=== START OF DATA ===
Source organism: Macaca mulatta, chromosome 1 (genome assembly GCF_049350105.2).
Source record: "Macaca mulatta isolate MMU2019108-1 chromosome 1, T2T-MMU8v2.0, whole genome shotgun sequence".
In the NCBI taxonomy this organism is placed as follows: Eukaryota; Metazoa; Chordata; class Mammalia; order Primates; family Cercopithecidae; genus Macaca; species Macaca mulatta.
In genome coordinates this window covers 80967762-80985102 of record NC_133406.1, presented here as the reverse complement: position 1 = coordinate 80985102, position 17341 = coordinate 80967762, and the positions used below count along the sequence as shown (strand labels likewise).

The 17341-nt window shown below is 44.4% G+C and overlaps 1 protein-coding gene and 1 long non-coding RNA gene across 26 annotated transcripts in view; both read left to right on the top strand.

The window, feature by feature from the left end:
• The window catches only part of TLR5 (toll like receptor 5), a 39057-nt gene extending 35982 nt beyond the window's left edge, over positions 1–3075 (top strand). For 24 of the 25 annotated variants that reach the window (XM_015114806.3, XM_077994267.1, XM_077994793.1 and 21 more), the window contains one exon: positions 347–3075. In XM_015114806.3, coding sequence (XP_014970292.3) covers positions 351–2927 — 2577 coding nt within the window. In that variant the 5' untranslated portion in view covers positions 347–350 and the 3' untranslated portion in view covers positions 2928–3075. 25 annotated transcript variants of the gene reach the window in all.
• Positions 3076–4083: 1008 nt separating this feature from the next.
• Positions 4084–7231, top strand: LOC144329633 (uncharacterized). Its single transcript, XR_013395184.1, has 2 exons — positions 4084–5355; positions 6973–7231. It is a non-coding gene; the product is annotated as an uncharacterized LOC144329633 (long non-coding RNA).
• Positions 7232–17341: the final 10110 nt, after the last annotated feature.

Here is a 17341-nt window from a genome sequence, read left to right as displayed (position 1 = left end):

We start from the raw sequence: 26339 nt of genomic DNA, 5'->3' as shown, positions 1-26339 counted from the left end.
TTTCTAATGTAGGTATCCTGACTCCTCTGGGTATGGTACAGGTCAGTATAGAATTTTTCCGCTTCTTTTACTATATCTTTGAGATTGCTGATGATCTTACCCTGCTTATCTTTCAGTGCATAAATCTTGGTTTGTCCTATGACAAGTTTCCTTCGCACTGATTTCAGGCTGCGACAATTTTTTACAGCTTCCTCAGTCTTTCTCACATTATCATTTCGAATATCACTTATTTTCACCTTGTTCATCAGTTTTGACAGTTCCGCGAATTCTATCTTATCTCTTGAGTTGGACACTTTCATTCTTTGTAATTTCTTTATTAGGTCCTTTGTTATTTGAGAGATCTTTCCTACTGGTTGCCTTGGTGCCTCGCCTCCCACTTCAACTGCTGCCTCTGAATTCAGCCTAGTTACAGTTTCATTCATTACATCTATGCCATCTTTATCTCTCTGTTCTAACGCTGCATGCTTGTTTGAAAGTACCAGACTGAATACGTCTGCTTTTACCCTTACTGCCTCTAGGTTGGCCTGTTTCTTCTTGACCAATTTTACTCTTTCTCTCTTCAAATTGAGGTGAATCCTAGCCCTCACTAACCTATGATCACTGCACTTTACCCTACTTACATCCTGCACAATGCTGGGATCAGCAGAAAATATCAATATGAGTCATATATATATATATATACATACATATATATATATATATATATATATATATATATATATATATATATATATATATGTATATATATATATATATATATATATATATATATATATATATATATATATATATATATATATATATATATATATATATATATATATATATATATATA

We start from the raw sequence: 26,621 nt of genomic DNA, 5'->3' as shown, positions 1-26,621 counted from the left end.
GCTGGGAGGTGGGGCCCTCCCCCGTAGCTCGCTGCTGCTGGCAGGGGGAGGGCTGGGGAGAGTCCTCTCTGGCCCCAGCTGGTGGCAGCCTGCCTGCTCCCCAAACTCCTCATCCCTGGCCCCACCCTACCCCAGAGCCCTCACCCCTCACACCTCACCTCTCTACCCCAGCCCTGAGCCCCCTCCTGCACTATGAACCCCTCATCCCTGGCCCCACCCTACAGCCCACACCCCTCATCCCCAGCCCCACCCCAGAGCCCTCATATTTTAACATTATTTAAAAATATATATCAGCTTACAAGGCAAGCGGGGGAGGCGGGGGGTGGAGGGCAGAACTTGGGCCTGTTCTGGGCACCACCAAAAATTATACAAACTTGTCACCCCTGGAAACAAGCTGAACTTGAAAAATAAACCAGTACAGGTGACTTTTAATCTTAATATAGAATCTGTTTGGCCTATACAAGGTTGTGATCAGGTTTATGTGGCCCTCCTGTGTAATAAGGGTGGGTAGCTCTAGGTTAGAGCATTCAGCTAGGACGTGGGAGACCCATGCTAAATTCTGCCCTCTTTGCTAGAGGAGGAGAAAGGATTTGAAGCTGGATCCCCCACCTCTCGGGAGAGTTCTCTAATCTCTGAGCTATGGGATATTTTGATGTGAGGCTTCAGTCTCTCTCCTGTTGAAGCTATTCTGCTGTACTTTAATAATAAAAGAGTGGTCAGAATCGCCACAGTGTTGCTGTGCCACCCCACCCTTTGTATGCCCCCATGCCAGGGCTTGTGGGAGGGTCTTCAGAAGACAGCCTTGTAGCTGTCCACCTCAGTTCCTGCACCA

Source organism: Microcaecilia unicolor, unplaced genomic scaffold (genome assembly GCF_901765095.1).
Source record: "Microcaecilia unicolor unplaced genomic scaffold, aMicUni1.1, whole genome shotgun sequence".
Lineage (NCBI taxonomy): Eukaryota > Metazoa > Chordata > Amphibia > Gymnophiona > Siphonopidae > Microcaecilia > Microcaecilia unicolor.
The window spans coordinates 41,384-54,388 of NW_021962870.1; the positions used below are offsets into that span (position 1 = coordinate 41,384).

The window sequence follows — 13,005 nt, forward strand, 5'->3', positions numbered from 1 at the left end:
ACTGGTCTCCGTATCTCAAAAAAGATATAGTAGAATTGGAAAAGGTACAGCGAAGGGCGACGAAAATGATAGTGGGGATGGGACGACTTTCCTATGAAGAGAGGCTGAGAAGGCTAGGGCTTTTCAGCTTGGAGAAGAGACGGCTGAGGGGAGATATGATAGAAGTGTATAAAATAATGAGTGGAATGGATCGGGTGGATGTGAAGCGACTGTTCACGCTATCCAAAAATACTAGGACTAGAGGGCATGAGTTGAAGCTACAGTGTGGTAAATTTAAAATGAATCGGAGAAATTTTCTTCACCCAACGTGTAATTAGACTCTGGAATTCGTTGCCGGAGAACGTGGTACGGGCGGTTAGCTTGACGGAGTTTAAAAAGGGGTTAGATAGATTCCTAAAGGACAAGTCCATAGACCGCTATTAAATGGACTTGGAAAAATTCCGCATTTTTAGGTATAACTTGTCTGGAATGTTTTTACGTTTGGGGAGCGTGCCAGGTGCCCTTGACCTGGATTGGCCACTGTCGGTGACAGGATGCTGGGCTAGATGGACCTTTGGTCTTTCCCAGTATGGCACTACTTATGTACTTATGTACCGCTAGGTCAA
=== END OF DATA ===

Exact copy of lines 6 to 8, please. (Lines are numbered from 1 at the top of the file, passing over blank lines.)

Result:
The window, feature by feature from the left end:
• The window catches only part of TLR5 (toll like receptor 5), a 39057-nt gene extending 35982 nt beyond the window's left edge, over positions 1–3075 (top strand). For 24 of the 25 annotated variants that reach the window (XM_015114806.3, XM_077994267.1, XM_077994793.1 and 21 more), the window contains one exon: positions 347–3075. In XM_015114806.3, coding sequence (XP_014970292.3) covers positions 351–2927 — 2577 coding nt within the window. In that variant the 5' untranslated portion in view covers positions 347–350 and the 3' untranslated portion in view covers positions 2928–3075. 25 annotated transcript variants of the gene reach the window in all.
• Positions 3076–4083: 1008 nt separating this feature from the next.